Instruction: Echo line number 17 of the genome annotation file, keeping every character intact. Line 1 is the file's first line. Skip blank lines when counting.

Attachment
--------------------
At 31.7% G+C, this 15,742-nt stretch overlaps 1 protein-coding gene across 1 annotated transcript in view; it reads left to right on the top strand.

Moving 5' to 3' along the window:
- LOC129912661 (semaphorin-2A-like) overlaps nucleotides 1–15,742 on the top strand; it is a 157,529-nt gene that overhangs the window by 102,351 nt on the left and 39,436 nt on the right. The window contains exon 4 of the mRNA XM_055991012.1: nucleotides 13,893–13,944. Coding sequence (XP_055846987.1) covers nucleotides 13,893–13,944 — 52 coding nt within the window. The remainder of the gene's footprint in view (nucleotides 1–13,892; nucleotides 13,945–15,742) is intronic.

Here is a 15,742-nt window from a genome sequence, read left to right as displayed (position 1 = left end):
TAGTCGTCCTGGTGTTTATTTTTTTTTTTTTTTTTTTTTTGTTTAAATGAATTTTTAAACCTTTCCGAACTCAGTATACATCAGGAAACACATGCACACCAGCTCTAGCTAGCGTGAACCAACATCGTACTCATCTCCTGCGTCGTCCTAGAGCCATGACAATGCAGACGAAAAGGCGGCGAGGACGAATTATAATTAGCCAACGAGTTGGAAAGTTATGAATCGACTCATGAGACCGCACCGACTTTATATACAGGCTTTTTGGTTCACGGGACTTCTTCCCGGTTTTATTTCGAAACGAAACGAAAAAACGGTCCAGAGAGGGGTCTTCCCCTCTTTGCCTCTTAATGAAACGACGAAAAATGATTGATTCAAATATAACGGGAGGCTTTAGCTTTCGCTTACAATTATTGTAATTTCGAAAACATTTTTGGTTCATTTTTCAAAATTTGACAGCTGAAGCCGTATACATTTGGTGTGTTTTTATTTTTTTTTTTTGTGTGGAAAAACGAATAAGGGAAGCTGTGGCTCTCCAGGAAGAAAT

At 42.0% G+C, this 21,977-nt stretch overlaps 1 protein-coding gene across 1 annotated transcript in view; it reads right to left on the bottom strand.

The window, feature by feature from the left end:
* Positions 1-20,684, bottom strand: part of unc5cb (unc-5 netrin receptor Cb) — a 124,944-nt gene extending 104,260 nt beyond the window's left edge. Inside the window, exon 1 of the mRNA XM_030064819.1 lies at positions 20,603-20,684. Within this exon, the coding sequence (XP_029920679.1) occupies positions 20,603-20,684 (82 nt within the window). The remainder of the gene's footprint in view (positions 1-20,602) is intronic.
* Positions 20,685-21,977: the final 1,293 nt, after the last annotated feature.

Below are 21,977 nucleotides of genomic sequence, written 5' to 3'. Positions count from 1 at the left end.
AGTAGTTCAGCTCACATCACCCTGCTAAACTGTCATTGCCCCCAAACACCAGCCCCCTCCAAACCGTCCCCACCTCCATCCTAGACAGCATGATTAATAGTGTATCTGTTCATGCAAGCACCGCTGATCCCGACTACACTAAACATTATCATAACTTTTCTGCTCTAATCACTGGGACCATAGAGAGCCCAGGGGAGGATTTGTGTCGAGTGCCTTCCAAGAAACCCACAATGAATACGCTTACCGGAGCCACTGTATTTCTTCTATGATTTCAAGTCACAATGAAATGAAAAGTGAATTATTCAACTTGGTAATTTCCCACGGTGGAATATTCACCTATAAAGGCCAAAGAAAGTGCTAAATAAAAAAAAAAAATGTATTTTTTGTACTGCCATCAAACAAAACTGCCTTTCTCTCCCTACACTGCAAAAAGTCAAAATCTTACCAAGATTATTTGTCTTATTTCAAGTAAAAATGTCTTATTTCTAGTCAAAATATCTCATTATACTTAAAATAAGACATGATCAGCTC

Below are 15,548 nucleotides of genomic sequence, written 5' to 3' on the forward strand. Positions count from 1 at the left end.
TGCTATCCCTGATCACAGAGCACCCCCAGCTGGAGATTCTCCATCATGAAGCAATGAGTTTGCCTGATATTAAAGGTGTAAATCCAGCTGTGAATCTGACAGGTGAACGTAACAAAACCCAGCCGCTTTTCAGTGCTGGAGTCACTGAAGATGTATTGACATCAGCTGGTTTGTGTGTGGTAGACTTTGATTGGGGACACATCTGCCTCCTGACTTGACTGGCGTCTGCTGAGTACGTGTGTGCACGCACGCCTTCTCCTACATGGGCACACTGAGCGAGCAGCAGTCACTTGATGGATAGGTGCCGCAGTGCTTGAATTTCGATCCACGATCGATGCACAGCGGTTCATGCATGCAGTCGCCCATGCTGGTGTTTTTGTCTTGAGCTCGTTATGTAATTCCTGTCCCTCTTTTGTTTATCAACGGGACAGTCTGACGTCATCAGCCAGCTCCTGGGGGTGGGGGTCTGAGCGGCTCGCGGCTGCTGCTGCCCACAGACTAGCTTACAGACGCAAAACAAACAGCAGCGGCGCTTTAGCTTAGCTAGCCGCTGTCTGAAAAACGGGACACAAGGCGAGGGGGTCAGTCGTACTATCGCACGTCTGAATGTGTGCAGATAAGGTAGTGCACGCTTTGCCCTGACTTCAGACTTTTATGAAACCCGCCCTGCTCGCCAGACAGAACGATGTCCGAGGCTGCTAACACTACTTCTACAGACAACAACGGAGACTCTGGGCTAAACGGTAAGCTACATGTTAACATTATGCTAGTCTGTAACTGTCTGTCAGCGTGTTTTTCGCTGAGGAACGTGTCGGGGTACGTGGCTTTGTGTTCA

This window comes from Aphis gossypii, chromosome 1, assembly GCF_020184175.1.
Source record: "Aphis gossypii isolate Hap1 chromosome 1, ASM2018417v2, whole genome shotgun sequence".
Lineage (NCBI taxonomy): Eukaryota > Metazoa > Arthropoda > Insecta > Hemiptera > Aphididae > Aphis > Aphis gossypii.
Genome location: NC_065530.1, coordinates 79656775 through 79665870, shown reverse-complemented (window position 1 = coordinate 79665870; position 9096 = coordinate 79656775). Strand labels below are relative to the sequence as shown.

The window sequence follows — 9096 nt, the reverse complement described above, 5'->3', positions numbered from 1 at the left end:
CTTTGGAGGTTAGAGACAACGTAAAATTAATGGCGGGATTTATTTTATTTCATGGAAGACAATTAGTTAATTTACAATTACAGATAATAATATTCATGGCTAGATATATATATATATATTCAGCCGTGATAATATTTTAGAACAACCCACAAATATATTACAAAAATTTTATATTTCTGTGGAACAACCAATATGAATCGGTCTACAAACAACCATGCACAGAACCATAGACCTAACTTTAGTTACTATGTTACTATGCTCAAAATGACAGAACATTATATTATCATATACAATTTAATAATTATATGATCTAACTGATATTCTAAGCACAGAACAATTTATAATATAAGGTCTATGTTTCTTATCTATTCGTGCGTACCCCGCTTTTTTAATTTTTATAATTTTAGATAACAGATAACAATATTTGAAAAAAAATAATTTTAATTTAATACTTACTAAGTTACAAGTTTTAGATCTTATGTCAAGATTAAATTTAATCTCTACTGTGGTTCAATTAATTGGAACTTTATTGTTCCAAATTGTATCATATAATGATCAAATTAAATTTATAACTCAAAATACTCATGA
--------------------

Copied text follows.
Genome location: NC_065530.1, coordinates 79656775 through 79665870, shown reverse-complemented (window position 1 = coordinate 79665870; position 9096 = coordinate 79656775). Strand labels below are relative to the sequence as shown.